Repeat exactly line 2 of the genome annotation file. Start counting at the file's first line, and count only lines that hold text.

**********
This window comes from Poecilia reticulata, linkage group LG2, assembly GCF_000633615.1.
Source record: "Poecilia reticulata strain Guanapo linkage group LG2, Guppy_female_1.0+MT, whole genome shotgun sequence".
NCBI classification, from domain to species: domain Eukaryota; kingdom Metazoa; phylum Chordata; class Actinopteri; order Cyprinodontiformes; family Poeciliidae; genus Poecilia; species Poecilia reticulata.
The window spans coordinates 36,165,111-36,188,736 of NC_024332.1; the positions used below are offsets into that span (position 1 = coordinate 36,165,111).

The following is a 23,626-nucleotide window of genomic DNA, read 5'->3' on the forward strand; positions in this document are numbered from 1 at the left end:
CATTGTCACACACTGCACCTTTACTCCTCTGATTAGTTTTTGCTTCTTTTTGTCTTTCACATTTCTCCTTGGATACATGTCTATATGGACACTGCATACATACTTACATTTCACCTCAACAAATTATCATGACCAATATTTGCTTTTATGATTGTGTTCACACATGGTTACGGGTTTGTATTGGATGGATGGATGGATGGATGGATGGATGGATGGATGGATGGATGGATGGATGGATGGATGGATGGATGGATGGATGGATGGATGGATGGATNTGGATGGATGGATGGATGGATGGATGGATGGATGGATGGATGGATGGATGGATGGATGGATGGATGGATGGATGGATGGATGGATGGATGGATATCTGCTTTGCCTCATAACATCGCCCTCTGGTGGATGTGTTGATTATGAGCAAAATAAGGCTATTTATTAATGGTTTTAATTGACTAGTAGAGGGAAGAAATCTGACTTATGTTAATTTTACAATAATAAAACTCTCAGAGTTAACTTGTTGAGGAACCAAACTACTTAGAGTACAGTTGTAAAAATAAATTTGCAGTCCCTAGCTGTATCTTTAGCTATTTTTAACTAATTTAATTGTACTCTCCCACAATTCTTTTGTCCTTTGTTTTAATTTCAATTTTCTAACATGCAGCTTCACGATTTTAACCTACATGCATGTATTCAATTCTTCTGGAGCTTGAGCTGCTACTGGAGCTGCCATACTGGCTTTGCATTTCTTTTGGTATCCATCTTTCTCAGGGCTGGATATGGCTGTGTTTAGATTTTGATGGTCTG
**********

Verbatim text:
Source record: "Poecilia reticulata strain Guanapo linkage group LG2, Guppy_female_1.0+MT, whole genome shotgun sequence".